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2.3 Refractive Index * or **

Take a look at a spoon, or a stick, immersed in water in a transparent jar, and it will appear to be bent. This is caused by a phenomenon known as the refraction of light. Place two identical sticks in two identical vessels, filled to the same level but with different liquids, as shown below, and it can be seen that the extent of the "bending" is different in each case. This is because the two liquids have different refractive indices or "bending power".

The scientific explanation is that the velocity of light differs, depending on the medium (air, water, paraffin) through which it is passing. We can express this formally, using the diagram shown below.

This shows light passing from a less dense medium, such as air, (top) into a denser one (below) such as sulphuric acid. The light beam is seen to bend towards the normal. The angles to the normal are known as the "angle of incidence" and the "angle of refraction", and the simple equation relates these two angles to the refractive index, usually designated "h ", or "R.I".

This is the basis of a very simple and extremely useful technique sometimes known as "refractometry", though unfortunately, the term has also been appropriated by optometrists, who use it to describe the practice of prescribing spectacles!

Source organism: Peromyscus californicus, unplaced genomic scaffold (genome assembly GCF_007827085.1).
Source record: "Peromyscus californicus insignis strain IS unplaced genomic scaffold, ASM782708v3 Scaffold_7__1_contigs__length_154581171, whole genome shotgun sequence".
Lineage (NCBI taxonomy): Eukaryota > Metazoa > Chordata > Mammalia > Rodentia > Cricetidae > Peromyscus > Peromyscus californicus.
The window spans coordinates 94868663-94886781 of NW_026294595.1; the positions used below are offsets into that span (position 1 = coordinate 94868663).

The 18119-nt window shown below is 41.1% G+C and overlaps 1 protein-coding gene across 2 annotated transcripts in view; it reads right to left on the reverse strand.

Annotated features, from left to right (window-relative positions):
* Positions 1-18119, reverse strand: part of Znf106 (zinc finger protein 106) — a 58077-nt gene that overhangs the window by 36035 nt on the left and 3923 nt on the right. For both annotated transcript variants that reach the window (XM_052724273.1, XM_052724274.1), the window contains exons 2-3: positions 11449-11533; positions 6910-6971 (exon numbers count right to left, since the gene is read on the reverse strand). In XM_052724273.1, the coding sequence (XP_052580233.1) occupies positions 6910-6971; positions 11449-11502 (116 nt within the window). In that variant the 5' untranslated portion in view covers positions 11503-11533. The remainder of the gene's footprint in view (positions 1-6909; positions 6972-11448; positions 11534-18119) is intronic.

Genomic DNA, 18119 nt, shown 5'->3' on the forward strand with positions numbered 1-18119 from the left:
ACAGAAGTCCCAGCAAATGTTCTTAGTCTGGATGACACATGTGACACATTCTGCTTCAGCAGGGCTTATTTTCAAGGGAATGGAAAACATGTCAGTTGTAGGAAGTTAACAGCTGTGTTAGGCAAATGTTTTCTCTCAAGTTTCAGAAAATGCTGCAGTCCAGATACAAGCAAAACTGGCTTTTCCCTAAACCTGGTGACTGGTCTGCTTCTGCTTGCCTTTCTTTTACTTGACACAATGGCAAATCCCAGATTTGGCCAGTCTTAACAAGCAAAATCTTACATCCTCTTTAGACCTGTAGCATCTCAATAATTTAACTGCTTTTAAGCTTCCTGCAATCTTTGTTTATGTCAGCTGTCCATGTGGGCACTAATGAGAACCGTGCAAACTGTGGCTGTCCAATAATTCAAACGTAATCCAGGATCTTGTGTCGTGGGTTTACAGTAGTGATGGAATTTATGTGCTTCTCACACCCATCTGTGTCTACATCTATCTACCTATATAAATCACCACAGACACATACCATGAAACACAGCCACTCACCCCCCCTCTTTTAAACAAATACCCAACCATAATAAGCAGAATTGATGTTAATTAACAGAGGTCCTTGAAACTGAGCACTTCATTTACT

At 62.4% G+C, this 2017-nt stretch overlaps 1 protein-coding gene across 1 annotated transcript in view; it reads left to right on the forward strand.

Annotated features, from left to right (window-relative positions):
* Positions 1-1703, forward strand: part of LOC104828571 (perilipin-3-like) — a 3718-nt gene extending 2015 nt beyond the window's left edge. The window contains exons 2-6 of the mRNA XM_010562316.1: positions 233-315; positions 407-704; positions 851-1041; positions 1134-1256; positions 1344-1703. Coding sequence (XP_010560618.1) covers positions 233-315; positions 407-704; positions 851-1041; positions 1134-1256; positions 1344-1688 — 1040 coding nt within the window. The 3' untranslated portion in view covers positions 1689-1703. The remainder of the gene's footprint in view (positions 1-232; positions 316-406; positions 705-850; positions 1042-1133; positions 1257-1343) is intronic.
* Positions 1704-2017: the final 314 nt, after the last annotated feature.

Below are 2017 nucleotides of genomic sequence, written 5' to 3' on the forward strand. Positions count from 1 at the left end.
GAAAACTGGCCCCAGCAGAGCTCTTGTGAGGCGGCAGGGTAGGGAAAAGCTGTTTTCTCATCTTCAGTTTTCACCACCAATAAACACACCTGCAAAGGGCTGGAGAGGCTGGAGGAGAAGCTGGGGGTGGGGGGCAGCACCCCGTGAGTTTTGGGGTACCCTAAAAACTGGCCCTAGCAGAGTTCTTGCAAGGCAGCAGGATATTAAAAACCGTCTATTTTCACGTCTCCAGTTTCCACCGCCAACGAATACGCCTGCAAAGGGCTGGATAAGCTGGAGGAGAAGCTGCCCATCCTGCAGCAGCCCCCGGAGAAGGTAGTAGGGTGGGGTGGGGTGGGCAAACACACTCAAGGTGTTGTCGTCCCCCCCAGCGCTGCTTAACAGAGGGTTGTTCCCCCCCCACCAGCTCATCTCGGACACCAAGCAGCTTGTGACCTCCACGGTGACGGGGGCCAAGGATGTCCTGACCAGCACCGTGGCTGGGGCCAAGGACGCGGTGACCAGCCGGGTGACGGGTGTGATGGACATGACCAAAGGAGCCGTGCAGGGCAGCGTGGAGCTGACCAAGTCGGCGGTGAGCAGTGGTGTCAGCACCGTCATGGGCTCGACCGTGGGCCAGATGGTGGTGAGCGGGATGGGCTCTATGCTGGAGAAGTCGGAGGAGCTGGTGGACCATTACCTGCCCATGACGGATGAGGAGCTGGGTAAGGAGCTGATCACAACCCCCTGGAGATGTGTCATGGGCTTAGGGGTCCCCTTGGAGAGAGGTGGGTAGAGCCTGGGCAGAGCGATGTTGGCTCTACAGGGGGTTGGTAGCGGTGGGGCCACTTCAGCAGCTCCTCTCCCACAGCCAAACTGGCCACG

Refractometers, the instruments used to measure refractive index, range from very convenient handheld instruments, small enough to be held in the pocket, through larger (and more accurate) benchtop models. In the food and beverage industries, the technique is also used for continuous on-line measurement.

Because refractive index is a bulk property of solution, a given RI value can never be completely unique. In the case of simple mixtures of A+B (for example water + alcohol), an RI value will be unique to that particular combination of solvents and in such cases, this is a highly recommended analytical technique. In the beverage industries, it is used, for example, to determine the concentration of dissolved sugar, in water. In Metal Finishing, it is used to determine chromic acid concentrations, or cleaner compositions. In the printed circuit board industry, it is used for on-line analysis of etch baths.

But what if there are two species dissolved in a solvent, for example sugar and alcohol, or copper sulphate and ferrous chloride ? The answer, in line with what was stated above, is that the two concentrations cannot be determined – at least not with a single measurement. There are, however, various simple methods of overcoming this problem.

Like all apparently simple techniques, certain precautions must be taken. In certain cases, the technique can be used even when suspended matter is present in solution.

The Special Report "Analysis of Metal Finishing Solutions Using Refractive Index Measurements" describes the techniques, and their application in the Metal Finishing industry. US$ 15.00, delivered by email free of charge. By post add $3.00